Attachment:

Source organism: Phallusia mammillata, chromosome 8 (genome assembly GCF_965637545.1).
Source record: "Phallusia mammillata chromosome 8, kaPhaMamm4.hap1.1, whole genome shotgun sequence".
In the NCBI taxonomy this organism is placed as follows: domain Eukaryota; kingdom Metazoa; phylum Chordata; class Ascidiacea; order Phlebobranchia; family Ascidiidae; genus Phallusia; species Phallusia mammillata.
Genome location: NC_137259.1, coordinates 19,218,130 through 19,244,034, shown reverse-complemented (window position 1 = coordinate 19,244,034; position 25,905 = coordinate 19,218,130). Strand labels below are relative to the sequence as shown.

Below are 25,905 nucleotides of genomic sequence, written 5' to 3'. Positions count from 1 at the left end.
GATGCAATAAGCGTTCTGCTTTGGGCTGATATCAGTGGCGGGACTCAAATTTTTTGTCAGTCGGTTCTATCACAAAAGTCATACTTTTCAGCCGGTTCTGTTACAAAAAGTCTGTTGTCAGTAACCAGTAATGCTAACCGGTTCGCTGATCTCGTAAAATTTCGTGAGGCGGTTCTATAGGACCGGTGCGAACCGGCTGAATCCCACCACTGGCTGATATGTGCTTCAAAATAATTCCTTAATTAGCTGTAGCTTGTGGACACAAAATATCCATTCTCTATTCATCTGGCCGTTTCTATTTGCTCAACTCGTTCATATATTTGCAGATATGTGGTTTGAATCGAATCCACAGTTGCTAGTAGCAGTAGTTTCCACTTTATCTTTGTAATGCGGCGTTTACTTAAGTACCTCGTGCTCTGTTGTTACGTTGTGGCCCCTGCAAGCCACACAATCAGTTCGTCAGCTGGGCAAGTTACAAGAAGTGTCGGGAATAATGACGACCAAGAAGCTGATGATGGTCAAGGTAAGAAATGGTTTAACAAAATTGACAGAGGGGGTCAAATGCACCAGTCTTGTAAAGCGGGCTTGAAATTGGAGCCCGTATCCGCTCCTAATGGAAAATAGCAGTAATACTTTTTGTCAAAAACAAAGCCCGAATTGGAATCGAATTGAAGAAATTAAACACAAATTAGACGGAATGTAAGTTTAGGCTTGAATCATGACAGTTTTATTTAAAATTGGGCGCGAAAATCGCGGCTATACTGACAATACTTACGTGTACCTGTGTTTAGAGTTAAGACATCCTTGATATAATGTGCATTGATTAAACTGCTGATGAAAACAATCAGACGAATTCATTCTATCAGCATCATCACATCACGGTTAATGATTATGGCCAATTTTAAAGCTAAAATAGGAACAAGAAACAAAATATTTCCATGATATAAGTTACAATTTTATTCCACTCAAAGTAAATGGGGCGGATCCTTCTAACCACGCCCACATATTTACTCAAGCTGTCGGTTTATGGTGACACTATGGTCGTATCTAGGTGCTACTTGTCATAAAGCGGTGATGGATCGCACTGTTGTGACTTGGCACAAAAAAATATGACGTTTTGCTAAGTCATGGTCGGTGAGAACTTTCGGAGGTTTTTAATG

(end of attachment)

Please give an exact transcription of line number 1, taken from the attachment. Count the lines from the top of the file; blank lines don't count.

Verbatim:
Source organism: Phallusia mammillata, chromosome 8 (genome assembly GCF_965637545.1).